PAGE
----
November 10, 2012

Baker's Kitchen: Most and Least Useful Tools

I've been baking a fair amount. No, scratch that. I've been baking at LOT. Muffins. Doughnuts. Tea cakes. Slowly but surely Klatch kitchen became more functional, more attuned to the baker's needs. The frequently used tools are now within arms reach and we've stocked up on additional baking tins, while other clutter has been relegated to the space above the fridge.

So here is a round up of the best and most undervalued baking equipment and also the items that seemed like a good idea but turned out to be utterly useless.

First, the Hall of Fame.If you have been telling yourself all these years that KitchenAid is only for serious bakers, stop this nonsense and get yourself one. Aqua or bright pink are both formidable options. And if you have one, plant it firmly on your counter and never ever move it (when you do not have to pull it out, you WILL use it). I may one day upgrade to a professional grade with extra juice, but my basic model, black with little specks, has served me well for the past few years.

I have my eye on Kitchenaid ice cream attachment but please skip fripperies like citrus juicer and meat grinder.
Don't underestimate the cookie scoop. This little fella gets a whole lot of use around our kitchen. When handling sticky dough it is the best way to fill up muffins or cupcake cups.

After countless muffins, my cookie scoop met its untimely demise just this morning. I have my eye on this slick one but will probably go with the more practical OXO.

A pretty ceramic pie dish, from France like so many other good things, goes the distance. I have not made an actual pie in some time, but this dish is a standby, whether we are making Sheppard's pie, a crumble, or just need a pretty plate to pile on the veg.
Ceramic pie dish with wavy edge just makes everything more special.

Surprisingly enough, my doughnut pan gets a whole lot of use around here.The thing is, a homemade and baked (rather than deep-fried!) doughnut isn't all that unhealthy. We had doubts, but this doughnut pan is worthy of the cabinet space.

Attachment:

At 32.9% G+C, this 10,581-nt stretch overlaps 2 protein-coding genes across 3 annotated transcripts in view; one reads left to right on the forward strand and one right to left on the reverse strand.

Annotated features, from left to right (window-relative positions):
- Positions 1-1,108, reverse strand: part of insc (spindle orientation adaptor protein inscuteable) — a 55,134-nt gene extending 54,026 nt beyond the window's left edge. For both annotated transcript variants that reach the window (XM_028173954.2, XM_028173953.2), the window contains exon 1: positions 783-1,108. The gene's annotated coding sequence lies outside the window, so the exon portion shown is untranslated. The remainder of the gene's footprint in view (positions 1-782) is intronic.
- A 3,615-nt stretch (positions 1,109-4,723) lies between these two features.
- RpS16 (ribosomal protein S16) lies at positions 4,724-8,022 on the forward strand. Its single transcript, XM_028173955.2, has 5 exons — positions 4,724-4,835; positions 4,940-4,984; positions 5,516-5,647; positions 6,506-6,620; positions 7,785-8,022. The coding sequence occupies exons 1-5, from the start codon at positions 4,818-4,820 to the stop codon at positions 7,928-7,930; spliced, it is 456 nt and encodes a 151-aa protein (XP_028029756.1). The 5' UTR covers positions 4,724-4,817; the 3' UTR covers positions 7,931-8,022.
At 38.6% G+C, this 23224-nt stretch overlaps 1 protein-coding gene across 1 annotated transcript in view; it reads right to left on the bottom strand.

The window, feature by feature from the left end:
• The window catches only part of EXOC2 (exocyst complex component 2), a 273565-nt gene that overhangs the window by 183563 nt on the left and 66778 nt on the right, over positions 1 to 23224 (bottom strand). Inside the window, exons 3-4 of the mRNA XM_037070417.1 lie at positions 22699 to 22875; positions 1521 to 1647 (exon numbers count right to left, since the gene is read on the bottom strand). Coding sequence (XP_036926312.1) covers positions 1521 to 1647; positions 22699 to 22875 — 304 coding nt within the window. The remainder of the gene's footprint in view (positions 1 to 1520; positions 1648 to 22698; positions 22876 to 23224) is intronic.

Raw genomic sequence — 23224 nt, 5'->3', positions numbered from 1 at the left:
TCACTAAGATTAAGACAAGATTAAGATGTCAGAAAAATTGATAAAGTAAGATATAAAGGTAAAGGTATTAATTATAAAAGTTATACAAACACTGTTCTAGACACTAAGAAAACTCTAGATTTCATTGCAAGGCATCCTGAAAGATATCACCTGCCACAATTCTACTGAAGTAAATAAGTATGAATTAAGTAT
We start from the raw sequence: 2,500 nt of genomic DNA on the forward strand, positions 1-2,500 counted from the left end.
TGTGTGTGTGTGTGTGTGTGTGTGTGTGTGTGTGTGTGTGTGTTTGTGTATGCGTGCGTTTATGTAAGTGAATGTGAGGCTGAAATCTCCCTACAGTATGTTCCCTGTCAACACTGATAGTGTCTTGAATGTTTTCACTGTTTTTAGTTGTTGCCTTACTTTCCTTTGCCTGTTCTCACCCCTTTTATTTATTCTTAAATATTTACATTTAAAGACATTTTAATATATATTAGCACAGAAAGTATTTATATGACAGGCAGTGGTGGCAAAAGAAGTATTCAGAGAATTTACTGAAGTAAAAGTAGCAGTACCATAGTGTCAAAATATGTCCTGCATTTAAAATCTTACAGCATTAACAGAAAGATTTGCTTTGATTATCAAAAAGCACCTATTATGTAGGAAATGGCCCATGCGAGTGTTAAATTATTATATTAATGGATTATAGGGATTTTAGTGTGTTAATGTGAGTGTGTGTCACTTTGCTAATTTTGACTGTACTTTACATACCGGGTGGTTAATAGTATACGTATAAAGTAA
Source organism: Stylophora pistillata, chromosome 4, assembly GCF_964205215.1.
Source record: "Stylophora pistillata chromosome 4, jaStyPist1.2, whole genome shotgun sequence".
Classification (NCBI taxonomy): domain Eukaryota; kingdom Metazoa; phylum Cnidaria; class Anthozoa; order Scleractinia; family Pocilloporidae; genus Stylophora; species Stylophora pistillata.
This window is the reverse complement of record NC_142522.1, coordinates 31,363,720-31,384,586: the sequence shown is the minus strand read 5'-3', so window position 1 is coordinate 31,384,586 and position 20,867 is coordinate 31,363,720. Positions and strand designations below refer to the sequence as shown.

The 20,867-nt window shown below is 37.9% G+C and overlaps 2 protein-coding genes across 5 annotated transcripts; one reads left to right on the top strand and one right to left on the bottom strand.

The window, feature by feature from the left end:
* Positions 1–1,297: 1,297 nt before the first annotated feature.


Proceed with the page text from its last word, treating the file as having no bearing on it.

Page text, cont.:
If you are GF like us this pan is a MUST.

On these few things, the jury is still out. Obviously, measuring cups and spoons are very useful. But mine are, well, boring. I am not a fan of over-designed measuring tools but am on the look out for simple, functional, and cute ones to replace the current ones.
how cool are these measuring cups from The Container Store?

c Much of the year I wonder why a cookie press box is occupying valuable real estate in the baking cabinet. It is a one trick pony, if you know what I mean. But then holidays roll around, and I am glad to have spritz cookies, even if it means battling this deceptively simple device.

We are also fully stocked with loaf pans around here. From banana bread to meat loaf, no kitchen should be without a solid set of two (because one just doesn't cut it)l. But this Crueset loaf pan is adorable. It would look lovely next to the previously mentioned ceramic pie dish.
 Now for the overrated category. Don't get me started on the Bundt pan. Don't get me wrong, I like it and it is so pretty, but truthfully, how often does one make a bundt cake? I like my bundt pan and won't part with it, but that pan is lucky to see the daylight once a year.
Maida Heatter's Lemon White Pepper and Ginger Bundt cake is my favorite! Perhaps it is fine time to adapt it and make a GF version!
Cookie cutters are oh-so-pretty, especially the copper ones. But, seriously, how often do you bake roll-out cookies? They never quite turn out with edges slightly over-baked and oftentimes spread out in baking to look like a big doughy blob instead of intended Fleur de Lis or Lobster.

My cookie-cutters are comfortably stashed out of the way.

You might also enjoy last year's cookie posts.

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